December 13th, 2013
The U.S. inventory of mortgaged homes in some step of the foreclosure process dropped in October.
According to recent data from CoreLogic, the inventory fell to 879,000 homes – only 2.2 percent of all mortgaged homes and a decline of 31 percent compared to October 2012. In the previous year, the inventory included 1.3 million homes - 3.1 percent of all homes with a mortgage.
“This is good news for the housing and mortgage finance markets, but the rate remains elevated relative to the pre-crisis level of about 0.6 percent,” said Mark Fleming, chief economist at CoreLogic. “There are almost 900,000 properties still in foreclosure, but a normal level would be only a quarter of the current stock.”
The decrease experienced in October was part of a two-year trend of consecutive annual declines as well as the 13th consecutive month of double-digit improvements to the national foreclosure inventory. The seriously delinquent inventory is down 25.5 percent year over year, showing some positive signs after a peak of 88.1 percent in April 2008.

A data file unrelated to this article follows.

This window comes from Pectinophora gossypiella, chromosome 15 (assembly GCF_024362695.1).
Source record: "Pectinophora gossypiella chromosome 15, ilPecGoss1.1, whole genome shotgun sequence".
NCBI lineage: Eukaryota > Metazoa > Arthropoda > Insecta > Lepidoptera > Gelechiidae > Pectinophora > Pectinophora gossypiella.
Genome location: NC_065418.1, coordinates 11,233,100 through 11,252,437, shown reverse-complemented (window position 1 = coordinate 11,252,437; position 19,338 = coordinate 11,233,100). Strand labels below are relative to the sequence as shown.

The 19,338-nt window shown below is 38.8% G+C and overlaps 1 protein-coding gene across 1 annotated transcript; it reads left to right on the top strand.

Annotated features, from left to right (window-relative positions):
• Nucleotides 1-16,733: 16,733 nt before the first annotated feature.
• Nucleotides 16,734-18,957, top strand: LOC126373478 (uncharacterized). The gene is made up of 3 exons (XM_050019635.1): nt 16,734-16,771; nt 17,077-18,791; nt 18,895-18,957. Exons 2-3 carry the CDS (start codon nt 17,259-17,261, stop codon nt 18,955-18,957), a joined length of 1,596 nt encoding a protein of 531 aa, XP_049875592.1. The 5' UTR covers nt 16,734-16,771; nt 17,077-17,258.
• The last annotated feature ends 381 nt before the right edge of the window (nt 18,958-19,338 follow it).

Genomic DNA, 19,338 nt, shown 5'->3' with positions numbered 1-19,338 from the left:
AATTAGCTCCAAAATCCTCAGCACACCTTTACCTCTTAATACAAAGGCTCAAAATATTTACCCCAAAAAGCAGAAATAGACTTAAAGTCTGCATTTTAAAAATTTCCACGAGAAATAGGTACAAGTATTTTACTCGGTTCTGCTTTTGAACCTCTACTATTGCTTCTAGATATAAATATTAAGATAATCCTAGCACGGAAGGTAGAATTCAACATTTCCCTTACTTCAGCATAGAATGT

“The scourge of an elevated foreclosure inventory is easing,” said CoreLogic President and CEO Anand Nallathambi. “Additionally, the rate of serious delinquencies, which fell more than 25 percent year over year, is at the lowest level in nearly five years, which is great news as we head into a new year.”
Pre-foreclosure inventories declined 30.3 percent year over year, falling to 86,000 per month in October. The drop in pre-foreclosures was a 62.6 percent decrease compared to a March 2009 peak of 229,000 per month.
Similar results across the states
Year-over-year improvements to foreclosure activity were seen in every state as well as the District of Columbia, with 29 states boasting declines of more than 25 percent. The five states with the largest annual decrease were:
States with the largest foreclosure inventories as of October were:
Florida was the state hit hardest by the housing downturn, with its foreclosure inventory peaking at 12.5 percent of all mortgaged homes during the recession.